Anthony and Andre Dirrell grew up dreaming of wearing world championship belts around their waists.
Just like many kids would dream of being the hero of the Super Bowl or hitting the home run to win the World Series, the Dirrell brothers would go to sleep at night with visions of boxing greatness.
Andre truly believed Anthony would win a world championship and Anthony believed just as fervently that Andre would.
Nothing that happened in the early days of their professional careers convinced them otherwise.
"We were right there, right on track," Anthony said.
They were, that is, until that day in 2007 when Anthony, then 24, was diagnosed with non-Hodgkin's lymphoma. Doctors told him it was curable, but cancer is nothing to trifle with. Fighting cancer makes boxing seem fairly insignificant.
And while Anthony was going to have to put his dream of a world championship on the shelf for a while, he wanted no such thought to cross his older brother's mind. He worried, if only briefly, that it might deter his brother's progress toward the championship.
But after the two spoke privately, Anthony Dirrell was convinced Andre would be better than ever.
"We were positive about beating this, but he definitely told me that if I couldn't come back, he'd take care of me," said Anthony, who is recovered, cancer-free and 18-0 with 15 knockouts. "He'd talk about the championship when I was (undergoing chemotherapy) and he would say, 'We are going to get it.' I was there for him and watching his training and watching his fights and he was always there for me. It was like nothing had changed."
Things are about to change big time in Andre's life, however. He was chosen to be part of Showtime's Super Six super middleweight tournament and will make his debut on Oct. 17 in Nottingham, England, when he meets unbeaten Carl Froch in Froch's hometown for the World Boxing Council belt.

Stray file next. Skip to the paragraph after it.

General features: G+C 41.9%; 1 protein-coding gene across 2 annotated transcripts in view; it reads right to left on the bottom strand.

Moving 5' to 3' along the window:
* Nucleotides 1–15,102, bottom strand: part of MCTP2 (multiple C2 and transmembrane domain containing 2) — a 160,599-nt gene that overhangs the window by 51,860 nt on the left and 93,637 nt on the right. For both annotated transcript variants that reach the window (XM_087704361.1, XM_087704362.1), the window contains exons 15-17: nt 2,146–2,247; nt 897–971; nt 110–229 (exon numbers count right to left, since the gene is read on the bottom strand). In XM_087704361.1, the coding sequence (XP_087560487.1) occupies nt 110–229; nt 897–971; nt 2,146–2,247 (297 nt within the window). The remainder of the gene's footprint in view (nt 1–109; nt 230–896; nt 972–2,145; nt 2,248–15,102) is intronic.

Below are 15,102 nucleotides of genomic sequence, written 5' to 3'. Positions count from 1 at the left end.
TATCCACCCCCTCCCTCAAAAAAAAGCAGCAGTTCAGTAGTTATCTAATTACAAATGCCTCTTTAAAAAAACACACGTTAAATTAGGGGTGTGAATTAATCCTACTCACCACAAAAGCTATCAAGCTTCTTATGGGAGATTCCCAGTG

Froch is coming off a dramatic 12th-round stoppage of Jermain Taylor in April, but Dirrell said he won't make the same mistake Taylor did. Dirrell, a middleweight bronze medalist for the U.S. in the 2004 Olympics, said he won't allow his conditioning to wane like Taylor did.
"Jermain, you could tell he was worried about gassing out, even early in the fight," Andre Dirrell said. "When he dropped Carl Froch, he didn't go back in and try to execute and try to finish the fight. He could have done that, but he didn't. He thought about his gas and he did exactly what everybody thought he'd do, including Froch. Froch pretty much knew he was going to gas out and that's what happened.
"I'm coming in tiptop shape, believe me. I'm a young guy. I just turned 26 and I'm more ready than I've ever been. I'm ready to get out there and make this happen."
Dirrell is considered one of the tournament's underdogs, if only because he hasn't been on the big stage as frequently as men like Froch, Taylor, Arthur Abraham and pre-tournament favorite Mikkel Kessler.
Leon Lawson Jr., Dirrell's assistant trainer, said he barely hesitated when his father, lead trainer Leon Lawson Sr., asked his opinion of Dirrell accepting a spot in the Super Six.
"My father brought it to me and it took about 20 seconds," Lawson Jr. said. "That was enough time for me to ask and answer a lot of questions. Who is faster out there than Andre? No one. Who is more elusive and who uses the ring as well? No one. Who has his power? No one. I came up with nobody on every question I asked myself, so it was a no-brainer to put myself in there."